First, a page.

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  • 1.
    Johansson, Michael
    Kristianstad University, School of Health and Society, Avdelningen för Design och datavetenskap.
    Bring the noise2013In: International Journal of Art, Culture and Design Technologies, ISSN 2155-4196, Vol. 3, no 1, p. 26-35, article id 3Article in journal (Refereed)
    Abstract [en]

    In this article the author will present how they developed different processes for collectively producing a seriesexplorative soundscapes and mechanical artefacts using specific constraints influenced by theories from artand architecture. The author will show how they worked with a design methodology that brought togetheran editor and the final expression of the artwork into one surface of interaction and execution using a virtualcityscape as an iterative ground for sound and music explorations, and give some examples of the differentprototypes and iterations. The author will also discuss how they tweaked/iterated with the parameters of the framework, the sounds and the final visual expression to match their artistic intention, and finally to bringsome noise into Abadyl. Also influencing the overall framework.

  • 2.
    Johansson, Michael
    et al.
    Kristianstad University, Faculty of Business, Department of Design. Kristianstad University, Faculty of Business, DARC research environment.
    Gehmann, Ulrich
    ISWG.
    Siess, Andreas
    Department of EMT at Bonn-Rhein-Sieg University of Applied Sciences, German.
    Abstraction and resilience: symbolics and space2021Conference paper (Other academic)
    Abstract [en]

    In our recent work on the topic ‘resilient communities’ for a workshop at the Venice Biennale 2021, Ideal Spaces Working Group investigates different aspects of spatial creation: the history of ideas, formats of representing space and tools of construction in historical, contemporary and built environments of the future. We address how abstract conceptions underlying assumptions, imagination and concrete views shape spatial construction and its representations, and how spatial creation tries to organize meaning and influence perception and understanding, shaping both the city and its inhabitants. With regard to the built environment, resilience depends on how a space is perceived by its inhabitants and how spaces designed for communities reflect this, especially their symbolic properties as ideal spaces for communal living. These properties are connected to the ways in which space is expressed via its overall shape as gestalt. In this respect, it is about how imagination operates via abstracting and symbolizing perception. In our work, we address why it is reasonable to depict representations of ideal places as symbolic spaces in a degree of abstraction that is far from photorealism, and to instead find other forms of representation. Furthermore, we explore how to avoid the uncanny valley that inevitably arises in virtual aesthetics when something is not quite right, and finally, how a readable yet intuitive formal language can be implemented.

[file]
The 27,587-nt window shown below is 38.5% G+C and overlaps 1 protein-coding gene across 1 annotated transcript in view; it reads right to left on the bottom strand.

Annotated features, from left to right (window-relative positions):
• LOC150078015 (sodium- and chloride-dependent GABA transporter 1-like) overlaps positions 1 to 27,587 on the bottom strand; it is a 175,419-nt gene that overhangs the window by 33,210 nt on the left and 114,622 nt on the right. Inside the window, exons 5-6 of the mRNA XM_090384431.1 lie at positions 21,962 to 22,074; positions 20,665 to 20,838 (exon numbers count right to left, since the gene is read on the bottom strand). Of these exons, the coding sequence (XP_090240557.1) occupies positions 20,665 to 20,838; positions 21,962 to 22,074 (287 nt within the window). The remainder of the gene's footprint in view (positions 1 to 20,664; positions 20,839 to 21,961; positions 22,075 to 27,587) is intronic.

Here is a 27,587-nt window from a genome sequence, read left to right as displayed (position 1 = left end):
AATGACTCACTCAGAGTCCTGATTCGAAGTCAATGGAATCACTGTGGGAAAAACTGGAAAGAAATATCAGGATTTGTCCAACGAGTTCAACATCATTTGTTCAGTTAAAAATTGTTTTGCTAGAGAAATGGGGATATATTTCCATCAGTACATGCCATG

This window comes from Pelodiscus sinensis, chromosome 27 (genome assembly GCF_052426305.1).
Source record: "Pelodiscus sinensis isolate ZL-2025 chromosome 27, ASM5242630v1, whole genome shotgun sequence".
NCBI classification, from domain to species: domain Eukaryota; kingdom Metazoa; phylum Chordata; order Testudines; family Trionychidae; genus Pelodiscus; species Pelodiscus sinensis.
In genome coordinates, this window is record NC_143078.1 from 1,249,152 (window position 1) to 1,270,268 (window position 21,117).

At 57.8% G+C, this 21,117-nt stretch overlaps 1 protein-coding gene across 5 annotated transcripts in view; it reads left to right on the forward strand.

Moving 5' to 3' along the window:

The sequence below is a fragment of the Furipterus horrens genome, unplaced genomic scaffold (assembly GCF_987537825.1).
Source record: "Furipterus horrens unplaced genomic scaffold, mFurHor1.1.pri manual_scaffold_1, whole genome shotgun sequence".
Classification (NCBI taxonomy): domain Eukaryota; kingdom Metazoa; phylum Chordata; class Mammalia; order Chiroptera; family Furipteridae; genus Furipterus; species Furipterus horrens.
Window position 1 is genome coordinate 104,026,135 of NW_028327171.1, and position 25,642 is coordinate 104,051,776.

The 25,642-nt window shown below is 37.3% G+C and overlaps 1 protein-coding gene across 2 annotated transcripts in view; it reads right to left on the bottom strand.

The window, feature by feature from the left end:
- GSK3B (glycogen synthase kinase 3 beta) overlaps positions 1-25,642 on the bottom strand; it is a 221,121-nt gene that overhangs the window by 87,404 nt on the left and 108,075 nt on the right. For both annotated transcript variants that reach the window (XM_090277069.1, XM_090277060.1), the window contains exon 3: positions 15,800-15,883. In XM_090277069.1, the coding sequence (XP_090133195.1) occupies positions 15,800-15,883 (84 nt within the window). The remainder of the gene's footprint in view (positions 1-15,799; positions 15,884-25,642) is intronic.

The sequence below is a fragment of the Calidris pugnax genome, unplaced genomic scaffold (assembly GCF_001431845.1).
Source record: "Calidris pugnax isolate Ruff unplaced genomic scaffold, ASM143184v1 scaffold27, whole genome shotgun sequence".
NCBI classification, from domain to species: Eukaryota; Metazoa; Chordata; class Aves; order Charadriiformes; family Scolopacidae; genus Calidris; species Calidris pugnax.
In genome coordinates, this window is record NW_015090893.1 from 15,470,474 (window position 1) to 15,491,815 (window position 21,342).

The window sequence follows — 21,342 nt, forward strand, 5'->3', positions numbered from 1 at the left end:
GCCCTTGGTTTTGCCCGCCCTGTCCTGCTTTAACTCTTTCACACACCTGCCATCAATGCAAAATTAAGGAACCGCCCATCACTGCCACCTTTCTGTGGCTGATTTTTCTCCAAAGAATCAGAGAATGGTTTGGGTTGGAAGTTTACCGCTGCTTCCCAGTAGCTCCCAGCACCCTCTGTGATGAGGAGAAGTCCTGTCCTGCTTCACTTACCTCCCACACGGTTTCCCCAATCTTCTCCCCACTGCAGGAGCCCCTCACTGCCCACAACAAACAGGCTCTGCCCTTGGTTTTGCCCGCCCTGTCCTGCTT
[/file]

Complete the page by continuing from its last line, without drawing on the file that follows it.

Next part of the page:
• 3.
    johansson, michael
    et al.
    K3.
    Linde, Per
    K3.
    Fieldasy2004In: Fieldasy, Sheffield, UK, 2004Conference paper (Other academic)
    Abstract [en]